Should Prisons Have Air Conditioning?

Despite these hot temperatures, most state prisons in Texas do not have air conditioning. Only 19 of the state's 112 prisons have a cooling system.

The rest, including several in the Amarillo area, are forced to get creative when it comes to beating the heat.

Clements Unit Richard Lara says, "At times it feels like you're sitting in an aluminum can." If you can't stand the heat, stay out of prison. Lara says, "They come by and check it with a meter every now and then, but if it's 101 outside, then it can get up to about 120 in here."

Inmates and guards alike are forced to get creative when it comes to beating the heat. Inmates Michael Lee and Wylie Bone have it down to a science. "They give you a big towel to dry off with, put that in water and put that on your shoulder... Sit still in front of the fan."

Inmates can buy a fan at the prison commissary for about 15 bucks. But there are other "stay cool" techniques they can access for free. Clements Unit Warden John Adams says, "We supply extra ice and water."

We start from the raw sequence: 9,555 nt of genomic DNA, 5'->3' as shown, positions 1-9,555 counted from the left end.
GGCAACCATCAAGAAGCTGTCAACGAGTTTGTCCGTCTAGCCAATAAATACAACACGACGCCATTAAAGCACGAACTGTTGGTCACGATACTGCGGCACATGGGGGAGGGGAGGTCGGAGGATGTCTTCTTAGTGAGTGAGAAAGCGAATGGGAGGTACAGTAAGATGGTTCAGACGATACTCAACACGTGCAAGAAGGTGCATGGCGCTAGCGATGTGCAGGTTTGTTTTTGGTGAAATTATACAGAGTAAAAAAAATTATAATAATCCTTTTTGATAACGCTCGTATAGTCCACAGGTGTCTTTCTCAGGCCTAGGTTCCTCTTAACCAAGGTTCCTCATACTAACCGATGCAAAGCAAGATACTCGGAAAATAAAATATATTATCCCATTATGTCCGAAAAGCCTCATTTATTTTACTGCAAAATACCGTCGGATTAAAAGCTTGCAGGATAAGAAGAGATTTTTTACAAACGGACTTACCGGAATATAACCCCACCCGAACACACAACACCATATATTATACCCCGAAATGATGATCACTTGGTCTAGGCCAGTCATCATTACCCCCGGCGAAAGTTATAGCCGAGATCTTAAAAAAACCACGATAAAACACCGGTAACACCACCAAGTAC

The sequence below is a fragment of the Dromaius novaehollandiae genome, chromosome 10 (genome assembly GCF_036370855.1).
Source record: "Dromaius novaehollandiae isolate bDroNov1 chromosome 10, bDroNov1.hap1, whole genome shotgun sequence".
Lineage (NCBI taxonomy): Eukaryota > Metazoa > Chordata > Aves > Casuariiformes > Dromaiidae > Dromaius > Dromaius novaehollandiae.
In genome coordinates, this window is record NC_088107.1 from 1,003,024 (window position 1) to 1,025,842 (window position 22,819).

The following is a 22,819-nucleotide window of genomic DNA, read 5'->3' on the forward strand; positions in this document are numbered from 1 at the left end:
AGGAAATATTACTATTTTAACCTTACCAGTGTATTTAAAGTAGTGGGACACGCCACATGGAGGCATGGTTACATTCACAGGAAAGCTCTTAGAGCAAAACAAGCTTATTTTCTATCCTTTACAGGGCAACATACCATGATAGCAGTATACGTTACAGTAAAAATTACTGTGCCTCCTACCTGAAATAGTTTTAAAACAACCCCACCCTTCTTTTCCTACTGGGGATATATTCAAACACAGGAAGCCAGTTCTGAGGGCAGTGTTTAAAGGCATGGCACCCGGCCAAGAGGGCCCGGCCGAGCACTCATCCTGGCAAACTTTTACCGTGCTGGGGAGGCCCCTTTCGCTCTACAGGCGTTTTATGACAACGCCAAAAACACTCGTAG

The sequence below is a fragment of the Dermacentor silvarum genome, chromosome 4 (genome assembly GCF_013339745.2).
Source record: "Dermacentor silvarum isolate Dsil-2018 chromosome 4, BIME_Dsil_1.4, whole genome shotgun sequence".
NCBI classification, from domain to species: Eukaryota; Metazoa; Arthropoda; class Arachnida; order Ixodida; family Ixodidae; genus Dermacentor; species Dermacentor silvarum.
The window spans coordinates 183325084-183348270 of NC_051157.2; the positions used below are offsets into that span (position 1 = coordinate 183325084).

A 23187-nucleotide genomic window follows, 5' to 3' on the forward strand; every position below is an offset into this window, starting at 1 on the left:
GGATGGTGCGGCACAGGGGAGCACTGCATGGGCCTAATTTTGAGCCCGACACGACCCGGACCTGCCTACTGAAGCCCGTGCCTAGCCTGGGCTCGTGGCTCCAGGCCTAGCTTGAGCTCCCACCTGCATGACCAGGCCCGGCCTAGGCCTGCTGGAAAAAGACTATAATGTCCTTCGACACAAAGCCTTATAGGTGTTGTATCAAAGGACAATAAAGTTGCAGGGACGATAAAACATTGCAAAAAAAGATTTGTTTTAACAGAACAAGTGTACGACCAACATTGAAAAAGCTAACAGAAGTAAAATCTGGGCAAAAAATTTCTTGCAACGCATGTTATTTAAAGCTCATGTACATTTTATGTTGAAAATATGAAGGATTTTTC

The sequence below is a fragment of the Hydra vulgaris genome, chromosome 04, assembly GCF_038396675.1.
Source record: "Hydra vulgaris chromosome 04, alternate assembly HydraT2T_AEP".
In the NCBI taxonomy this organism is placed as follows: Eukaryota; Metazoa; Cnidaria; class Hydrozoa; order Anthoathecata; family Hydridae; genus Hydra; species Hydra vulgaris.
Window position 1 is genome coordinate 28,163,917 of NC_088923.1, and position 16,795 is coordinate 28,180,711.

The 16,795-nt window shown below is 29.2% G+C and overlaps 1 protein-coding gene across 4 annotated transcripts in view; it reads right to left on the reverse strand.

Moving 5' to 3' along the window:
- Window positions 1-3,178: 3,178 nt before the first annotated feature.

Lee says, "When you can get a cold glass of water, it really helps." Guards are trained to look for signs of heat related illness. Clements Unit GP Captain says, "We look for offenders that are pale, breathing heavy or having trouble breathing."

State Senator John Whitmire, the Texas Chairman of the Senate Criminal Justice committee says "it's part of the reality of going to prison. There are a lot of inconveniences to serving time." Several inmates we spoke with agree.

Bone says, "It's prison."

The Texas ACLU Chapter says they are not happy with the lack of air conditioning, but heat-related cases cannot go to court unless it's discovered that a prison employee knows about a problem and still refuses to give an inmate medical help.